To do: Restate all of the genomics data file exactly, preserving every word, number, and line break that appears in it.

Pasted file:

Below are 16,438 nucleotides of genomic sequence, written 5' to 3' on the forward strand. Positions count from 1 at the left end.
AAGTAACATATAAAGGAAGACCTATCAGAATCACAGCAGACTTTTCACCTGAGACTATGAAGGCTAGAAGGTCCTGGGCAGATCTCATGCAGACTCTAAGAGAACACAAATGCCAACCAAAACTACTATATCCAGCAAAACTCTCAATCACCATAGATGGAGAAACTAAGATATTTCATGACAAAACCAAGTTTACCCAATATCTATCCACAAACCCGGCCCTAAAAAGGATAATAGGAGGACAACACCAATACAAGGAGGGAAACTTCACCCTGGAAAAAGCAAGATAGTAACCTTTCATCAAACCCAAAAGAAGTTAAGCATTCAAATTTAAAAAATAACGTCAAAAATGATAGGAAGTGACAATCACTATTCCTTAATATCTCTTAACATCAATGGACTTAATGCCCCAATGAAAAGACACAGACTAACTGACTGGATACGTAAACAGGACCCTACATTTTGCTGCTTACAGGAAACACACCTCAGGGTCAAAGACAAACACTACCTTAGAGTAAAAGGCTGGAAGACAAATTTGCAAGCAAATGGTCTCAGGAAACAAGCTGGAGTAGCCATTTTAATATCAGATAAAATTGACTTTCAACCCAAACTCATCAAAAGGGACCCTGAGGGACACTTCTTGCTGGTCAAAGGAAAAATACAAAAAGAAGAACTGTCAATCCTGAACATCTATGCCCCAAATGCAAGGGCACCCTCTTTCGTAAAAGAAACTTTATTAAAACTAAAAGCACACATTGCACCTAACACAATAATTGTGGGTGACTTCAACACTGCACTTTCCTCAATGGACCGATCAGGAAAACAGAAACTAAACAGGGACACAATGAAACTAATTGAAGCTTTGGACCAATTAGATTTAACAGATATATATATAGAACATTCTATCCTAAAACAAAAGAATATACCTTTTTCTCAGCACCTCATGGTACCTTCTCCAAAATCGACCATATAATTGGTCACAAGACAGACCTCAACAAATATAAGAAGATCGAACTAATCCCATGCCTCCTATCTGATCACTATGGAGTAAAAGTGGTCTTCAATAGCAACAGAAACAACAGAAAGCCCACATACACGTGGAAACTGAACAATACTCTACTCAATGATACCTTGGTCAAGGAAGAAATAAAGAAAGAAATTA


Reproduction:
Below are 16,438 nucleotides of genomic sequence, written 5' to 3' on the forward strand. Positions count from 1 at the left end.
AAGTAACATATAAAGGAAGACCTATCAGAATCACAGCAGACTTTTCACCTGAGACTATGAAGGCTAGAAGGTCCTGGGCAGATCTCATGCAGACTCTAAGAGAACACAAATGCCAACCAAAACTACTATATCCAGCAAAACTCTCAATCACCATAGATGGAGAAACTAAGATATTTCATGACAAAACCAAGTTTACCCAATATCTATCCACAAACCCGGCCCTAAAAAGGATAATAGGAGGACAACACCAATACAAGGAGGGAAACTTCACCCTGGAAAAAGCAAGATAGTAACCTTTCATCAAACCCAAAAGAAGTTAAGCATTCAAATTTAAAAAATAACGTCAAAAATGATAGGAAGTGACAATCACTATTCCTTAATATCTCTTAACATCAATGGACTTAATGCCCCAATGAAAAGACACAGACTAACTGACTGGATACGTAAACAGGACCCTACATTTTGCTGCTTACAGGAAACACACCTCAGGGTCAAAGACAAACACTACCTTAGAGTAAAAGGCTGGAAGACAAATTTGCAAGCAAATGGTCTCAGGAAACAAGCTGGAGTAGCCATTTTAATATCAGATAAAATTGACTTTCAACCCAAACTCATCAAAAGGGACCCTGAGGGACACTTCTTGCTGGTCAAAGGAAAAATACAAAAAGAAGAACTGTCAATCCTGAACATCTATGCCCCAAATGCAAGGGCACCCTCTTTCGTAAAAGAAACTTTATTAAAACTAAAAGCACACATTGCACCTAACACAATAATTGTGGGTGACTTCAACACTGCACTTTCCTCAATGGACCGATCAGGAAAACAGAAACTAAACAGGGACACAATGAAACTAATTGAAGCTTTGGACCAATTAGATTTAACAGATATATATATAGAACATTCTATCCTAAAACAAAAGAATATACCTTTTTCTCAGCACCTCATGGTACCTTCTCCAAAATCGACCATATAATTGGTCACAAGACAGACCTCAACAAATATAAGAAGATCGAACTAATCCCATGCCTCCTATCTGATCACTATGGAGTAAAAGTGGTCTTCAATAGCAACAGAAACAACAGAAAGCCCACATACACGTGGAAACTGAACAATACTCTACTCAATGATACCTTGGTCAAGGAAGAAATAAAGAAAGAAATTA